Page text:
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Shoppers Drug Mart: A perfect prescription for a contrarian bet

A Shoppers Drug Mart location at Woodbine and O'Connor Avenues in Toronto.

The Globe and Mail/Deborah Baic

If you do any research into Shoppers Drug Mart Corp., you will quickly encounter a wall of bad news that will probably send you elsewhere in pursuit of a good investment.No wonder the share price is still down 25 per cent from its high in 2008, and meandering at levels seen seven long years ago.

But there's something about this former wonder-stock that deserves a second look.

Most investors are focused on the downside – the company's pharmaceutical sales are struggling due to government reforms and rising competition – and ignoring the upside. The stock is cheap, the retail brand dominates in Canada and there is more to Shoppers Drug Mart than just drugs.

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Indeed, most outlets offer a great assortment of just about everything you need to maintain yourself, and your children.

Pharmacy sales at existing stores grew just 0.8 per cent in the second quarter, but so-called front-store sales – which represent more than half of annual revenue – grew 3.4 per cent.

True, that's not much either way, and it suggests that the company's heyday of double-digit earnings growth is not coming back any time soon.

But not every good investment has to grow like Apple, and the best ones are usually bought when expectations are low. In the case of Shoppers, the slow growth is certainly built into the share price.

Consider that the stock now trades at just 15 times estimated earnings.

That is well below the 10-year average price-to-earnings ratio of 24 and its high of 28 (in 2005, when it was firing on all cylinders).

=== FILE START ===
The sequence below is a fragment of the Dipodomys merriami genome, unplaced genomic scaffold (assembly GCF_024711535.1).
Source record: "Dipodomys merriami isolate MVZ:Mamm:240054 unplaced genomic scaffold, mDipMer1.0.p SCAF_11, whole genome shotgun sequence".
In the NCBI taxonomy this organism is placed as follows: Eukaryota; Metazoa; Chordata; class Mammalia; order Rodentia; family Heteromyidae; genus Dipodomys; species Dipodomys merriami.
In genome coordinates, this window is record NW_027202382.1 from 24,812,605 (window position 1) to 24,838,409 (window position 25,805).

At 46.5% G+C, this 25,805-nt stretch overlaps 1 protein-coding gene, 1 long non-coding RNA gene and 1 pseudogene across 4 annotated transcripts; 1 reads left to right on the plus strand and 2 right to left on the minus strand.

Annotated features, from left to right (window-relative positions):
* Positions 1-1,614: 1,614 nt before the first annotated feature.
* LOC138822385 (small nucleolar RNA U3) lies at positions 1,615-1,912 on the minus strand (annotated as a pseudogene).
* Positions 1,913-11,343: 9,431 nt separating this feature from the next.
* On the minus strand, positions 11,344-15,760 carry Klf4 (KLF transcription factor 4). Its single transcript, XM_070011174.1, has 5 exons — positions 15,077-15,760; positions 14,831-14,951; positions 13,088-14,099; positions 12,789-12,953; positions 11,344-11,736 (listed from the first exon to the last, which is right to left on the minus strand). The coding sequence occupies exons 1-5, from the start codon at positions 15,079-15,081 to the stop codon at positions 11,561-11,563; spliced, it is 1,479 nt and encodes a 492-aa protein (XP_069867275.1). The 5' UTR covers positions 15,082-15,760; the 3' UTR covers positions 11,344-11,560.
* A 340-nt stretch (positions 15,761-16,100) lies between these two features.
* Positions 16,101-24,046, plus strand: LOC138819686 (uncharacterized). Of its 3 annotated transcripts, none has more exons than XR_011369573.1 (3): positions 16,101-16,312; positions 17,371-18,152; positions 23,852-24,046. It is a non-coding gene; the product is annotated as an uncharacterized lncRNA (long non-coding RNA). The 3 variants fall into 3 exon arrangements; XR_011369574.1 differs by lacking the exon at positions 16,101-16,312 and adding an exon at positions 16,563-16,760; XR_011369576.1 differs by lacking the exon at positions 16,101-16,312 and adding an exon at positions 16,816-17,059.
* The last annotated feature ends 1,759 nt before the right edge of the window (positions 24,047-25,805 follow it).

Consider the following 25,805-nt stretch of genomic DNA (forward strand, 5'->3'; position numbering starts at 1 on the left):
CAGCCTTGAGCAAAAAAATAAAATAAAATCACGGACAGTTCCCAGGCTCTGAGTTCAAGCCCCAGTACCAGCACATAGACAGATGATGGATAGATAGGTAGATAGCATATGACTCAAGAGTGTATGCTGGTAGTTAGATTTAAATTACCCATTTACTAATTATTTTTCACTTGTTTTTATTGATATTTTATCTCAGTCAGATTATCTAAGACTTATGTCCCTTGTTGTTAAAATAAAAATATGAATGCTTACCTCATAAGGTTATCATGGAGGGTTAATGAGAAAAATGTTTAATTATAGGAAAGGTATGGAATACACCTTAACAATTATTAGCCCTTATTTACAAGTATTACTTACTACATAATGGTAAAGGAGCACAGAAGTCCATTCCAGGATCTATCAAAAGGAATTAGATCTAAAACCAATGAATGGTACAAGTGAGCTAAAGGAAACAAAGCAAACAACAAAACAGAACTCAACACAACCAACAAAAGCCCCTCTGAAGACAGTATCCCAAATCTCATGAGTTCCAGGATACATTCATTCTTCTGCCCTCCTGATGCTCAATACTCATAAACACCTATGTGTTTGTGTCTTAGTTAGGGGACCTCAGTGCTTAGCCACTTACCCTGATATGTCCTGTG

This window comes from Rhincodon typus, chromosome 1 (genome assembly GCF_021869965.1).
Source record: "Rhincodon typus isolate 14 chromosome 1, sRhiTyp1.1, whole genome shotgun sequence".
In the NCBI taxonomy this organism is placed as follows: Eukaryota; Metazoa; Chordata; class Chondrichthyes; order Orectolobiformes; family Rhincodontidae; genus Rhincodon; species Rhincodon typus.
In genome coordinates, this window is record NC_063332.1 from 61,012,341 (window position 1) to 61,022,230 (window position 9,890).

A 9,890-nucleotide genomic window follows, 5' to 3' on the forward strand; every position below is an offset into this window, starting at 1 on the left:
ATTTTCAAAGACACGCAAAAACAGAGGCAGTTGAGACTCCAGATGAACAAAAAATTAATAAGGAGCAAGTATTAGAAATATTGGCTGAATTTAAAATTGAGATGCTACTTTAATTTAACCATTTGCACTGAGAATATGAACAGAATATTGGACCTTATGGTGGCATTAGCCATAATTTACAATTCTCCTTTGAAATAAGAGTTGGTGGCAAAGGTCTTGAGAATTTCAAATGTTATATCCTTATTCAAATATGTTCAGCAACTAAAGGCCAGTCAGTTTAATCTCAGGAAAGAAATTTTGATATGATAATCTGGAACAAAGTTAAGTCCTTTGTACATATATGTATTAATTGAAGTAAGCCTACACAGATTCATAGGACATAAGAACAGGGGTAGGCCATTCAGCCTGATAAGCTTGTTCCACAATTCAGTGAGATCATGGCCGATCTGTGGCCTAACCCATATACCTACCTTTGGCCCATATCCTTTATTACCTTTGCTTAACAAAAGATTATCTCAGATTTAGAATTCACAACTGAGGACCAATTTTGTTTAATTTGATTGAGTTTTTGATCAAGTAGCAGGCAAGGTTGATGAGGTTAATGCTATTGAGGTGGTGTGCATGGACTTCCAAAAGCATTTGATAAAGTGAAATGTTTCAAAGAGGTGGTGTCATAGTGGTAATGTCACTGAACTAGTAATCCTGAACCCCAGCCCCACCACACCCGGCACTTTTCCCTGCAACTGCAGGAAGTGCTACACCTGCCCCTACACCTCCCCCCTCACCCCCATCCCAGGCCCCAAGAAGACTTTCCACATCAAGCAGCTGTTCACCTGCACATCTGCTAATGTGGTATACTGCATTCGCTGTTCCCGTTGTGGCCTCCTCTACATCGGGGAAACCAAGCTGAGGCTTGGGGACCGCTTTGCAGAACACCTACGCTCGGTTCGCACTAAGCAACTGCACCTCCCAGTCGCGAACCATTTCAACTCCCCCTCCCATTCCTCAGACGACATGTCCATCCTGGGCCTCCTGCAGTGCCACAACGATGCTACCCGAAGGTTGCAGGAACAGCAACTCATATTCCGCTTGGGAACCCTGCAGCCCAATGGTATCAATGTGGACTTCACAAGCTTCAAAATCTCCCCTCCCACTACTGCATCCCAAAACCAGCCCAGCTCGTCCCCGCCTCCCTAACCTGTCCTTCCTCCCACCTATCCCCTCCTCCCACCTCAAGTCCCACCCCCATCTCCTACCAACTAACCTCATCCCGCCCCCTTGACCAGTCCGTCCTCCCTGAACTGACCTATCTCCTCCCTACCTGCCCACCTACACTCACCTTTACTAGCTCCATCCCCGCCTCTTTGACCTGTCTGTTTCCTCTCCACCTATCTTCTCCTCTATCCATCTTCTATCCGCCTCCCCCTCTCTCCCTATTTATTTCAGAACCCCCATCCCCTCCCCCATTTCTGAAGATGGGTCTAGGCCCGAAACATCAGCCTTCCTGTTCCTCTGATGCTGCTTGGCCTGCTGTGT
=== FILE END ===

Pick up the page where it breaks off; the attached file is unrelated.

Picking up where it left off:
Analyst opinions reflect this new era for the company. The number of lacklustre "hold" recommendations are greater than the number of "buy" recommendations, and even the most bullish price target assumes a gain of just 12 per cent over the next year.

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In other words, this stock is primed for a contrarian bet.

Meanwhile, consider that Shoppers is anything but a financial basket case: Despite the stumbles from shifting government regulations, it remains highly profitable. Annual earnings on a per-share basis have kept climbing over the past five years, as have sales.

Agreed, this isn't the sort of beaten-down stock that looks ready to surge at the first sign of improvement.

But with rock-solid operations, dependable profitability and a brand that will help it dominate Canadian rivals, Shoppers Drug Mart looks like an ideal stock for today's shaky economy.

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About the Author
Investing Reporter

David Berman has been writing about business and investing since 1995. He has written for a number of magazines, including Canadian Business and MoneySense. He worked at the Financial Post as an investing writer and daily columnist before moving to the Globe and Mail in 2008. More


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